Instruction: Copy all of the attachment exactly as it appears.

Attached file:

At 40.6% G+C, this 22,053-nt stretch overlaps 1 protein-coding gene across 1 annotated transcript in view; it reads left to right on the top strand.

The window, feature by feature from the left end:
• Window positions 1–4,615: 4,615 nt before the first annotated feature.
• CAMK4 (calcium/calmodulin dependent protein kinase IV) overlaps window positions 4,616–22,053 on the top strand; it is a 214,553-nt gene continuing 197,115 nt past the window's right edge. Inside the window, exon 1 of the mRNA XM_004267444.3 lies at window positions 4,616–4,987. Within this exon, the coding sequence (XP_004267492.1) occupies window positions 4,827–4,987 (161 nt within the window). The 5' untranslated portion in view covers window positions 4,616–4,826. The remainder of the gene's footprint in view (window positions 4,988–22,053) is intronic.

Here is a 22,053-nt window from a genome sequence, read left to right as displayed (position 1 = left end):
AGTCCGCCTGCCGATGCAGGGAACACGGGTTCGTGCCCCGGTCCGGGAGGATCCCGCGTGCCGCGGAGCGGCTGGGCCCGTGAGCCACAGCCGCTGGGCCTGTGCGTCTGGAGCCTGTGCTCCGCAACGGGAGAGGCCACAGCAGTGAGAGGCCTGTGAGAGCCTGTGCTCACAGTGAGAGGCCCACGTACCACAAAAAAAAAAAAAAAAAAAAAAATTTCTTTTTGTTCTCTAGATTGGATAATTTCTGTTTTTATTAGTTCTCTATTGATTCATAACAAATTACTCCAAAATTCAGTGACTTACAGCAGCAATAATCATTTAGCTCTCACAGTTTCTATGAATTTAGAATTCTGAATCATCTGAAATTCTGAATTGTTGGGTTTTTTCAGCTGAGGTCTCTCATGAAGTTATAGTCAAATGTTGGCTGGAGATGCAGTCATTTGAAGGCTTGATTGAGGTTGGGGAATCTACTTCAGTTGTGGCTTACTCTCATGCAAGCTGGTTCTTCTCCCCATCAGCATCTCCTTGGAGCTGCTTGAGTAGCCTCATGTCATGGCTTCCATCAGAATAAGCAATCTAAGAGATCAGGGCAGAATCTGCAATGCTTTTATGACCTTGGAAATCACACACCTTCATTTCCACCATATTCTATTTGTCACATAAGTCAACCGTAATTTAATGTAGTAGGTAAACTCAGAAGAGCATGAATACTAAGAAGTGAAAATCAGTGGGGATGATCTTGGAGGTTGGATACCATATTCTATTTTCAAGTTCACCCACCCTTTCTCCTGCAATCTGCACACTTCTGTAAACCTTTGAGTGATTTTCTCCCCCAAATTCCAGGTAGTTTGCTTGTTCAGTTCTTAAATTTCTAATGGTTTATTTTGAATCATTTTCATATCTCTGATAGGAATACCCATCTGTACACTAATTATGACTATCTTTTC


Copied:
At 40.6% G+C, this 22,053-nt stretch overlaps 1 protein-coding gene across 1 annotated transcript in view; it reads left to right on the top strand.

The window, feature by feature from the left end:
• Window positions 1–4,615: 4,615 nt before the first annotated feature.
• CAMK4 (calcium/calmodulin dependent protein kinase IV) overlaps window positions 4,616–22,053 on the top strand; it is a 214,553-nt gene continuing 197,115 nt past the window's right edge. Inside the window, exon 1 of the mRNA XM_004267444.3 lies at window positions 4,616–4,987. Within this exon, the coding sequence (XP_004267492.1) occupies window positions 4,827–4,987 (161 nt within the window). The 5' untranslated portion in view covers window positions 4,616–4,826. The remainder of the gene's footprint in view (window positions 4,988–22,053) is intronic.

Here is a 22,053-nt window from a genome sequence, read left to right as displayed (position 1 = left end):
AGTCCGCCTGCCGATGCAGGGAACACGGGTTCGTGCCCCGGTCCGGGAGGATCCCGCGTGCCGCGGAGCGGCTGGGCCCGTGAGCCACAGCCGCTGGGCCTGTGCGTCTGGAGCCTGTGCTCCGCAACGGGAGAGGCCACAGCAGTGAGAGGCCTGTGAGAGCCTGTGCTCACAGTGAGAGGCCCACGTACCACAAAAAAAAAAAAAAAAAAAAAAATTTCTTTTTGTTCTCTAGATTGGATAATTTCTGTTTTTATTAGTTCTCTATTGATTCATAACAAATTACTCCAAAATTCAGTGACTTACAGCAGCAATAATCATTTAGCTCTCACAGTTTCTATGAATTTAGAATTCTGAATCATCTGAAATTCTGAATTGTTGGGTTTTTTCAGCTGAGGTCTCTCATGAAGTTATAGTCAAATGTTGGCTGGAGATGCAGTCATTTGAAGGCTTGATTGAGGTTGGGGAATCTACTTCAGTTGTGGCTTACTCTCATGCAAGCTGGTTCTTCTCCCCATCAGCATCTCCTTGGAGCTGCTTGAGTAGCCTCATGTCATGGCTTCCATCAGAATAAGCAATCTAAGAGATCAGGGCAGAATCTGCAATGCTTTTATGACCTTGGAAATCACACACCTTCATTTCCACCATATTCTATTTGTCACATAAGTCAACCGTAATTTAATGTAGTAGGTAAACTCAGAAGAGCATGAATACTAAGAAGTGAAAATCAGTGGGGATGATCTTGGAGGTTGGATACCATATTCTATTTTCAAGTTCACCCACCCTTTCTCCTGCAATCTGCACACTTCTGTAAACCTTTGAGTGATTTTCTCCCCCAAATTCCAGGTAGTTTGCTTGTTCAGTTCTTAAATTTCTAATGGTTTATTTTGAATCATTTTCATATCTCTGATAGGAATACCCATCTGTACACTAATTATGACTATCTTTTC